So, yesterday we established that if you were a homeowner or landlord in 1800 Albany, you were expected to supply leather buckets in good working order for use in fighting fires, and that the number of buckets you were to supply was essentially N-1, where N was the number of fireplaces in the dwelling. (Negative numbers were not considered for enforcement purposes.) From time to time, those buckets had to be put to use, and you were expected to pony up your buckets to help in fighting fires. That’s why putting your initials on them was one of the requirements. “All buckets used for the purpose of extinguishing fires, if the same shall not be claimed by the owners thereof, shall, within forty-eight hours after such fire is extinguished, be sent to the city-hall of the said city, and committed to the custody of the keeper of the gaol [jail], to be by him retained till the owner thereof shall claim and take the same; and that if any person other than the said gaoler, shall retain any such bucket, not being the other thereof, longer than forty-eight hours after such fire shall be extinguished, he or she shall forfeit the sum of one dollar.”
Also, the law ordained that “when and as often as any accident by fire shall happen in the said city, the Mayor, Recorder, Aldermen and Assistants, shall respectively, wear across their shoulders a white linen sash, of at least the breadth of three inches; and the Mayor, Recorder, or any one of the Aldermen, or any one of the Assistants, shall and may require and direct all and every person present, at or near such fire, to employ and exert himself for the extinguishment of such fire, in such manner as such Mayor, Recorder, Aldermen or Assistant shall point and direct; and if any person so being present at or near such fire, shall neglect or refuse to comply with such direction of such Mayor, Recorder, Aldermen or Assistant, he shall forfeit and pay the sum of two dollars and fifty cents.” So, fire in the city, on go the sashes, and you have to do what the guys wearing the sashes tell you to do.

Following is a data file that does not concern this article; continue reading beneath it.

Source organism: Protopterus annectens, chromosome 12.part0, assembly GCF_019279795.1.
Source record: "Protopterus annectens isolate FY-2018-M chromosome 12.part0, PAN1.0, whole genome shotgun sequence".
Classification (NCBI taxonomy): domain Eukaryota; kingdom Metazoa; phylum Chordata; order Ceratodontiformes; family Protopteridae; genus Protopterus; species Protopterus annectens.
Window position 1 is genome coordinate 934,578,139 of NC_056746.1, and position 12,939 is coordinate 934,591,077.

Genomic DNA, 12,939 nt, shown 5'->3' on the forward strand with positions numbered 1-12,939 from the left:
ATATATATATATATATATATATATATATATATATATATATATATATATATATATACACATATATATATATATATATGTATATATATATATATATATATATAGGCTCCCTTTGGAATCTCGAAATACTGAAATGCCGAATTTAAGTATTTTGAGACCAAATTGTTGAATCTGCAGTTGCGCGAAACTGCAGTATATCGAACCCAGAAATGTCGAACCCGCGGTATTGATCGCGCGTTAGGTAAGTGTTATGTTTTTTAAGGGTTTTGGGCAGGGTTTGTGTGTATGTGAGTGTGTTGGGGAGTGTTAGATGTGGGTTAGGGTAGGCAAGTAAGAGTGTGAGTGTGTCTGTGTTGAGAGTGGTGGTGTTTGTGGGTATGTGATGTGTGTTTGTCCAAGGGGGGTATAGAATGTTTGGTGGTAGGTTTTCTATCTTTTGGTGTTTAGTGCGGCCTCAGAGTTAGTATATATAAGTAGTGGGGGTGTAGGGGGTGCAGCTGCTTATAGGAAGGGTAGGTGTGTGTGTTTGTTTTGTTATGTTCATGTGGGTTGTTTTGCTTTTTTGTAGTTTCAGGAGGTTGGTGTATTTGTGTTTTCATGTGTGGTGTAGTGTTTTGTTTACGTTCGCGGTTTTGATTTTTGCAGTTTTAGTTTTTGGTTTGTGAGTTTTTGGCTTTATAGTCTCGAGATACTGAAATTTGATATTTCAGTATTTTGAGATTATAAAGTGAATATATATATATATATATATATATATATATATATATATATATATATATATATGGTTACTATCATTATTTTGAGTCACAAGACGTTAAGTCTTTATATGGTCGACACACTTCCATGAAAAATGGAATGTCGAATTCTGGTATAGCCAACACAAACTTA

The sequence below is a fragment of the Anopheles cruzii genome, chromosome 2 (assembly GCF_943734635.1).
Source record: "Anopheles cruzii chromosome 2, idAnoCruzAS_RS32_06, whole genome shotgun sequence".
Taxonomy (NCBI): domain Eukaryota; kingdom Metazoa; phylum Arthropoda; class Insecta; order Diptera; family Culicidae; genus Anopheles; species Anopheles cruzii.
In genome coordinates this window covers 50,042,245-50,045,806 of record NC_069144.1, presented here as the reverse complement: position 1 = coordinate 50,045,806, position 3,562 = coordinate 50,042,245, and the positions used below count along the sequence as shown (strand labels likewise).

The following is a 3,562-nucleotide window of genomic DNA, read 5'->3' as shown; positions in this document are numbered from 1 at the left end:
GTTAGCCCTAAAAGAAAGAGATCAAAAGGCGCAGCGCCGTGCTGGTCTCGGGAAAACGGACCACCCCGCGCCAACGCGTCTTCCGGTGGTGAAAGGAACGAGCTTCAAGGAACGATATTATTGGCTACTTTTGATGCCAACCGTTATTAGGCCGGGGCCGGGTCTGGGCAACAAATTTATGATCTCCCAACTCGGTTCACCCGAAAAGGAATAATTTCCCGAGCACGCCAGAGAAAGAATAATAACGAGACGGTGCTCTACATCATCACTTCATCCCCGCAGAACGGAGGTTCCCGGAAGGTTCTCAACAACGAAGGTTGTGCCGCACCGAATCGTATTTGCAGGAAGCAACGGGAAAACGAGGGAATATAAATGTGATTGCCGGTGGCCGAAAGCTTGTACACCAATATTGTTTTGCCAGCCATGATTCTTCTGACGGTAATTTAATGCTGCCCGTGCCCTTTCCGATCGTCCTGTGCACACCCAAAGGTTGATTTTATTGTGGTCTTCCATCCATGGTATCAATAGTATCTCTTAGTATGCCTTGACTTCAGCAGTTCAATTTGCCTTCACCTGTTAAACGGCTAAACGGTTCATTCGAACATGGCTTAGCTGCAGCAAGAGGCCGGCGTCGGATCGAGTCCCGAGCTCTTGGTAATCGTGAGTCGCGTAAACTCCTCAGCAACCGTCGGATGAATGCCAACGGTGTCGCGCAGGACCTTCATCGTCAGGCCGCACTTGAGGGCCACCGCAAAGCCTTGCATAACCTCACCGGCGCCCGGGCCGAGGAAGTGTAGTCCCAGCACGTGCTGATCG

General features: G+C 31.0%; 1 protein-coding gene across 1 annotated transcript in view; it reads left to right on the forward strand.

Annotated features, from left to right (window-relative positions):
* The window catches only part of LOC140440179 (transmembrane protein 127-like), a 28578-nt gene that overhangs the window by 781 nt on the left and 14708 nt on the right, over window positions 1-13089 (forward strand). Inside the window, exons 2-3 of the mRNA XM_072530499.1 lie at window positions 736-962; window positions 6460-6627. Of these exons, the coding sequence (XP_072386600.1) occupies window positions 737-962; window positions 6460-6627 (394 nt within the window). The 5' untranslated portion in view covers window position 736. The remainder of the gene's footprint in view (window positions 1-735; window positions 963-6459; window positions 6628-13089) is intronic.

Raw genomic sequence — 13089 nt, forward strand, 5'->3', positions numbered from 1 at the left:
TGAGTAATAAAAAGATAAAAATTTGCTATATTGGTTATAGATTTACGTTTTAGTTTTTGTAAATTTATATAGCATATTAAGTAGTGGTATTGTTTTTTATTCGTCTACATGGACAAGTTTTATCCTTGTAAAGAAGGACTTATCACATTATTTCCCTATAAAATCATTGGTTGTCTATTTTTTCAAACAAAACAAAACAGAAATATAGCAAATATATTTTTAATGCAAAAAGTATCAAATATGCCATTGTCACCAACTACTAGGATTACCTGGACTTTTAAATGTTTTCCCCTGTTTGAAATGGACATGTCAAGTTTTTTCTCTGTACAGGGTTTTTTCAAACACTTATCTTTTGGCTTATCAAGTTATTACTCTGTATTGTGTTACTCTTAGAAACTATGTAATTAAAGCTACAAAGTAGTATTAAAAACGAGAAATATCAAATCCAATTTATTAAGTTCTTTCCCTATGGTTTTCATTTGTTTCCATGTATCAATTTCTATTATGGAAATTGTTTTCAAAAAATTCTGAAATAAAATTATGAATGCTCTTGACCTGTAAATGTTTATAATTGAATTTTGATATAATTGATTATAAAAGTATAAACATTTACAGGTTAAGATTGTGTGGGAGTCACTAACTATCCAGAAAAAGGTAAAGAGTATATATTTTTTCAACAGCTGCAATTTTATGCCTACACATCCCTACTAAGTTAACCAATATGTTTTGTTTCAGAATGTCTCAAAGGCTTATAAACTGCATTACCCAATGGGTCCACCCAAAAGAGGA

How were fires to be prevented, besides the inspection of fireplaces and leather buckets? Well, there were some rules. For one thing, it was ordained that no hay or straw should be put or kept in stacks in any yard or garden, “or in any place than in a close building.” It was also ordained that no hay, straw or Indian corn-stalks were to be within five feet of any chimney, hearth or fireplace, at risk of a penalty of $1.25 for every 48 hours the condition persisted.
Additionally, there were restrictions on another cause of fire – it was ordained “that if any person shall fire or discharge any gun, pistol, rocket, cracker, squib or other fire-work, in any street, lane or alley, or in any yard, garden or other inclosure, or in any place which persons frequent to walk, within the limits of the said city, such person shall forfeit for every such offence the sum of fifty cents; and on neglect or refusal to pay such forfeiture (if such offender has no goods or chattels) such offender shall be committed to the common gaol of the said city, there to remain for the space of three days, unless such forfeiture be sooner paid.” Again, since this language was concentrated within the general provisions on fire, we can assume the concern wasn’t that someone in the city was going to get shot, but that gunfire or fireworks could start a fire.